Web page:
A day trip to the Heights of Abraham at Matlock Bath
PUBLISHED: 00:00 27 March 2017
Andrew Griffiths goes on a day trip from his home in the north of the county to scale the Heights of Abraham
Matlock Bath looks like a town where the sea went out and never came back in again. Stroll along the main street past the chip shops and the amusement arcades and you can all but taste the salt on a breeze that has blown in straight from the 1950s. It feels as if at any moment you might bump into the fat lady wearing a ‘kiss me quick’ hat dragging along a weedy little bloke in a string vest with a knotted hanky on his head.
Matlock Bath first began to make its wealth out of minerals in Roman times – galena, with its easily accessible lead in this case. Then in the 1700s came a burgeoning interest in science and the savage beauty of nature. The alleged healing properties of spring waters became all the rage and proved to be an easy sell to the adventurous middle classes who were following in the footsteps of English writer Daniel Defoe. Matlock joined the ranks of fashionable spa towns alongside the likes of Buxton, Harrogate and Bath.
Then came the railways, bringing people from the surrounding cities fresh from powering the industrial revolution and looking for fun. In the latter decades of the 1800s these workers were starting to get a bit of money in their pockets and time on their hands, and would head for seaside resorts for their holidays. When on a tighter budget or with less time to spare, they could board the new trains and make for the fresh pastures of Derbyshire, where the good folk of Matlock Bath spotted a business opportunity and decided to give them everything the seaside could offer – except for the sea itself, of course. But they did have the River Derwent, so they put some boats on that instead.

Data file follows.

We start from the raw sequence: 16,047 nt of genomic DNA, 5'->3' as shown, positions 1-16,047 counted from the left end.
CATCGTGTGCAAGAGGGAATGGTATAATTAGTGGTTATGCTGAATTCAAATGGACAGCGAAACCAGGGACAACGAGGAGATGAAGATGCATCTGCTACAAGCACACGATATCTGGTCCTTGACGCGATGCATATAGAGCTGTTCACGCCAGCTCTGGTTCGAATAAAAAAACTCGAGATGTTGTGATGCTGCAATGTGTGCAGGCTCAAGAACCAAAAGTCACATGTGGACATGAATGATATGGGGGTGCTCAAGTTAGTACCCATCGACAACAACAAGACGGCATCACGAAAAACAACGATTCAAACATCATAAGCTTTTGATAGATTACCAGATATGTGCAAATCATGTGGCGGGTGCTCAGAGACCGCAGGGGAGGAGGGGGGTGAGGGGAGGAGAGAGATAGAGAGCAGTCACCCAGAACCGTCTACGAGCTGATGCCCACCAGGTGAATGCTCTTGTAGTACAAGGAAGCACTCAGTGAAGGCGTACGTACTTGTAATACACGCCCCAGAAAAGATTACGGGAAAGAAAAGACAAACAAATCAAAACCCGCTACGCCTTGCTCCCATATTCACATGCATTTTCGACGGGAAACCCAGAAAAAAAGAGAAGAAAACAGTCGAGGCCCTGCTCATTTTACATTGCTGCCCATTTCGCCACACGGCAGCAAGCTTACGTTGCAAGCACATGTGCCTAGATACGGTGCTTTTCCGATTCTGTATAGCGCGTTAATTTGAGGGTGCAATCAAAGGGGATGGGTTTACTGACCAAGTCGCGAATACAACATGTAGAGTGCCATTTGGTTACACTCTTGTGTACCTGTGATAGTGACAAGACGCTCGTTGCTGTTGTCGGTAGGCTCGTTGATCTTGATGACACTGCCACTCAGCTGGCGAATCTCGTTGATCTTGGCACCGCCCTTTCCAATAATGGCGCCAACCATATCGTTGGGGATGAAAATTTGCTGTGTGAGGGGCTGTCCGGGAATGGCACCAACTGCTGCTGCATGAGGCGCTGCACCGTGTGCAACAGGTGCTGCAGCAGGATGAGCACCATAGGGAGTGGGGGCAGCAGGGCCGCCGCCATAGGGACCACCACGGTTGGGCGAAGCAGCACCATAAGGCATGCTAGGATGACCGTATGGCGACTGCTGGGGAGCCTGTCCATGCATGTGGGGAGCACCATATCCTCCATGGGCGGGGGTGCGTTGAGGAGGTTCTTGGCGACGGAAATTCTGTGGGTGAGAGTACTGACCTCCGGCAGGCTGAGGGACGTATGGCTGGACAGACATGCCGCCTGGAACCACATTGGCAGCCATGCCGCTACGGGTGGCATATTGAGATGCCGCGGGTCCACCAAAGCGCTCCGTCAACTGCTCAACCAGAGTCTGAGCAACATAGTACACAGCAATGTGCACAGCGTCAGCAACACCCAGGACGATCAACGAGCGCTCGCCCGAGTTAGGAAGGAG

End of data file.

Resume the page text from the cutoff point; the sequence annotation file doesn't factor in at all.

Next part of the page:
So in the 19th century, visitors began to arrive en masse and a cheerful working class culture began to replace the more rarified visitors fond of ‘taking the waters’. And they came in some numbers, too – 5,000 at a time on occasion, causing all manner of rowdiness and bawdy behaviour. It must have been like The X Factor invading the Covent Garden Opera. Today, Matlock still has a reputation as a stopping off point for the swarms of bikers in the summer months, who are amply catered for by the plethora of fish-and-chip shops that grace the town front. It is rumoured that if you stand in one precise spot on the A6 at Matlock Bath, at a certain time of the year when the sun is at a particular angle, and crouch down just a little, you can actually see eight fish and chip shops all at the same time. It is like a convergence of ley lines. Though this may be just local superstition.
Purely in the interests of research you understand, I did sample some of their wares and I must report that the fish tasted so fresh I think cod must have joined the salmon in a run up the River Derwent.
I was here to take the cable car up to the Heights of Abraham, a visitor attraction which looms large over Matlock Bath like a beacon to the cultural changes and fortunes of the town. Lead was first mined on the hill by the Romans, and continued to be so with increasing intensity until the well began to run dry, to mix a metaphor, early in the 19th century. The owners of the Heights of Abraham (so named after the 18th century battle in Quebec when the British led by General James Wolfe defeated the French), saw which way the wind was blowing and this forest-clad hill complete with mine workings claims to be the Peak District’s first official tourist attraction, opening as the ‘Savage Gardens’ in 1790.
The redundant miners were quick to exploit the grandeur of the underground caverns and tunnels they and their forefathers had dug, and they were soon charging wealthy visitors a small fee to guide them down into the labyrinthine cave system, and then, as my young guide on the day informed us with relish – charging them rather more to bring them back out again. It is said that you can get all the way from Matlock Bath to Matlock via the tunnels, so there was plenty of scope to become lost and then found again.